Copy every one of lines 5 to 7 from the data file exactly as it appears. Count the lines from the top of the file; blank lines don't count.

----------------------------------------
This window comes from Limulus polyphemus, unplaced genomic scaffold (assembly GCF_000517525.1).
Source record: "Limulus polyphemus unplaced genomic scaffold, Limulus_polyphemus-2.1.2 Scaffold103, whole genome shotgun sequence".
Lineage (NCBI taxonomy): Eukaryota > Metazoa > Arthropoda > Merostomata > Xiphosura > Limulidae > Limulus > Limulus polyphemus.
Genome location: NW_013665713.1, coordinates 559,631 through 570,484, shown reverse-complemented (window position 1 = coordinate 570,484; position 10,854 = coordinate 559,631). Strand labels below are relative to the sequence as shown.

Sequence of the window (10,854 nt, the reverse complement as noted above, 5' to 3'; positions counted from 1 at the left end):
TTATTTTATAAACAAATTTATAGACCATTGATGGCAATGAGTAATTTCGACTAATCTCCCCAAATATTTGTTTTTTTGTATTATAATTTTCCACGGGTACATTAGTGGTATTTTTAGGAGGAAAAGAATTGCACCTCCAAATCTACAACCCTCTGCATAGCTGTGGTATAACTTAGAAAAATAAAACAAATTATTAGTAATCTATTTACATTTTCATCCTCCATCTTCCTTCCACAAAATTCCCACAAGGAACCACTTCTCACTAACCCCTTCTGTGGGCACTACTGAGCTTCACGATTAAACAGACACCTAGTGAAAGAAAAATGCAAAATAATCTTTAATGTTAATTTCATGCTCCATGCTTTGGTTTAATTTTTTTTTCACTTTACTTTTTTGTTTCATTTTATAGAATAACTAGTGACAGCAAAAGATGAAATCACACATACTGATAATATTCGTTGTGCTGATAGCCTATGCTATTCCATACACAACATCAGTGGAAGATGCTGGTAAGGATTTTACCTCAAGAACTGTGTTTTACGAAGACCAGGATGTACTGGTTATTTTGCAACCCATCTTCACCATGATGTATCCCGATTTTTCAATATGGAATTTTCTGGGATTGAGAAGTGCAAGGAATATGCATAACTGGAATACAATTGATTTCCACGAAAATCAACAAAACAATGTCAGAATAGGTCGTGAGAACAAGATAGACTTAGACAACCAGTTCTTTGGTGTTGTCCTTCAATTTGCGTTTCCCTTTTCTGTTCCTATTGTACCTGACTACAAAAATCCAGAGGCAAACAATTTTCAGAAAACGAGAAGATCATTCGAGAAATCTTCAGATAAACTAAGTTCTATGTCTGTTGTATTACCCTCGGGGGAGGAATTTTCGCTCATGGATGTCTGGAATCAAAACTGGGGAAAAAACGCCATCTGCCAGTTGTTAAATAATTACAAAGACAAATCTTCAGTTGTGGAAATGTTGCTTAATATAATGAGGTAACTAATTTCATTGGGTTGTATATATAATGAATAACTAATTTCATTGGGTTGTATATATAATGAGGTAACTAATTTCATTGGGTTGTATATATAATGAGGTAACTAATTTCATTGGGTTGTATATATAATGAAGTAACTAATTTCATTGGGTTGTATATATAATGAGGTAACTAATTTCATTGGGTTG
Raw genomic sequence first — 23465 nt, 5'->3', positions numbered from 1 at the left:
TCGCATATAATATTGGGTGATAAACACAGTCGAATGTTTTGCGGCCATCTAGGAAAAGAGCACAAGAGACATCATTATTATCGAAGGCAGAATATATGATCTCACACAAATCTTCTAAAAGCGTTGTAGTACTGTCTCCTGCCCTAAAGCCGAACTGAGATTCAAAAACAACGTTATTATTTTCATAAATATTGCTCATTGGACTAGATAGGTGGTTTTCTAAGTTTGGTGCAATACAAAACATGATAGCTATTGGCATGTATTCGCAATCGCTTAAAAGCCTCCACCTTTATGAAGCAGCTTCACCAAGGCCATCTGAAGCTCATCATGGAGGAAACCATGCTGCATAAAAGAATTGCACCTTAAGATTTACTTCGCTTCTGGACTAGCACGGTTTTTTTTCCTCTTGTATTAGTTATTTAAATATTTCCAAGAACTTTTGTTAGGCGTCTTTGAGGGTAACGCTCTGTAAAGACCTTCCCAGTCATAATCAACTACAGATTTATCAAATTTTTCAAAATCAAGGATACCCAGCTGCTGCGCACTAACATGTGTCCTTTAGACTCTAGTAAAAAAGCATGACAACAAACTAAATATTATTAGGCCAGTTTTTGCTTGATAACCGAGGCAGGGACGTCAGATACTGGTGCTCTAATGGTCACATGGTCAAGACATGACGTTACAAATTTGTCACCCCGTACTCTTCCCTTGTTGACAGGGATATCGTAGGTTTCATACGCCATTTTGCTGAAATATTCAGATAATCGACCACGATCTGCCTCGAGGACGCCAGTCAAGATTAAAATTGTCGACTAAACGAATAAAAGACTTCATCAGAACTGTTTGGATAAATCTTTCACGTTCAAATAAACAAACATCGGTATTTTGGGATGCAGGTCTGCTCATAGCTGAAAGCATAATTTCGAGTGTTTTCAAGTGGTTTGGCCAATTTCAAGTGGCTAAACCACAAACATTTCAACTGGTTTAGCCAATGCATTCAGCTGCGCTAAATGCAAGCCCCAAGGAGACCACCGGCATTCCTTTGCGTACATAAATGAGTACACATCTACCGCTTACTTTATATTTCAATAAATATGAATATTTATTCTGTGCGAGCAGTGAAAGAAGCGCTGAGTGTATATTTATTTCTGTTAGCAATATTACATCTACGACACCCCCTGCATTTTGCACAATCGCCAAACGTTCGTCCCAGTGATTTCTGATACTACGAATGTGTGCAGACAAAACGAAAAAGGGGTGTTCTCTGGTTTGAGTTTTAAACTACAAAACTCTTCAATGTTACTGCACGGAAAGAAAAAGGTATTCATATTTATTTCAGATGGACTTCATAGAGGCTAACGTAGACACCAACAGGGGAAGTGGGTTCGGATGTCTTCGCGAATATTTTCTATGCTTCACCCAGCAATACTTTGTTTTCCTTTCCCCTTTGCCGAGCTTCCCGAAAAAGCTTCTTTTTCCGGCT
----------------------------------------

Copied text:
Sequence of the window (10,854 nt, the reverse complement as noted above, 5' to 3'; positions counted from 1 at the left end):
TTATTTTATAAACAAATTTATAGACCATTGATGGCAATGAGTAATTTCGACTAATCTCCCCAAATATTTGTTTTTTTGTATTATAATTTTCCACGGGTACATTAGTGGTATTTTTAGGAGGAAAAGAATTGCACCTCCAAATCTACAACCCTCTGCATAGCTGTGGTATAACTTAGAAAAATAAAACAAATTATTAGTAATCTATTTACATTTTCATCCTCCATCTTCCTTCCACAAAATTCCCACAAGGAACCACTTCTCACTAACCCCTTCTGTGGGCACTACTGAGCTTCACGATTAAACAGACACCTAGTGAAAGAAAAATGCAAAATAATCTTTAATGTTAATTTCATGCTCCATGCTTTGGTTTAATTTTTTTTTCACTTTACTTTTTTGTTTCATTTTATAGAATAACTAGTGACAGCAAAAGATGAAATCACACATACTGATAATATTCGTTGTGCTGATAGCCTATGCTATTCCATACACAACATCAGTGGAAGATGCTGGTAAGGATTTTACCTCAAGAACTGTGTTTTACGAAGACCAGGATGTACTGGTTATTTTGCAACCCATCTTCACCATGATGTATCCCGATTTTTCAATATGGAATTTTCTGGGATTGAGAAGTGCAAGGAATATGCATAACTGGAATACAATTGATTTCCACGAAAATCAACAAAACAATGTCAGAATAGGTCGTGAGAACAAGATAGACTTAGACAACCAGTTCTTTGGTGTTGTCCTTCAATTTGCGTTTCCCTTTTCTGTTCCTATTGTACCTGACTACAAAAATCCAGAGGCAAACAATTTTCAGAAAACGAGAAGATCATTCGAGAAATCTTCAGATAAACTAAGTTCTATGTCTGTTGTATTACCCTCGGGGGAGGAATTTTCGCTCATGGATGTCTGGAATCAAAACTGGGGAAAAAACGCCATCTGCCAGTTGTTAAATAATTACAAAGACAAATCTTCAGTTGTGGAAATGTTGCTTAATATAATGAGGTAACTAATTTCATTGGGTTGTATATATAATGAATAACTAATTTCATTGGGTTGTATATATAATGAGGTAACTAATTTCATTGGGTTGTATATATAATGAGGTAACTAATTTCATTGGGTTGTATATATAATGAAGTAACTAATTTCATTGGGTTGTATATATAATGAGGTAACTAATTTCATTGGGTTG
Raw genomic sequence first — 23465 nt, 5'->3', positions numbered from 1 at the left: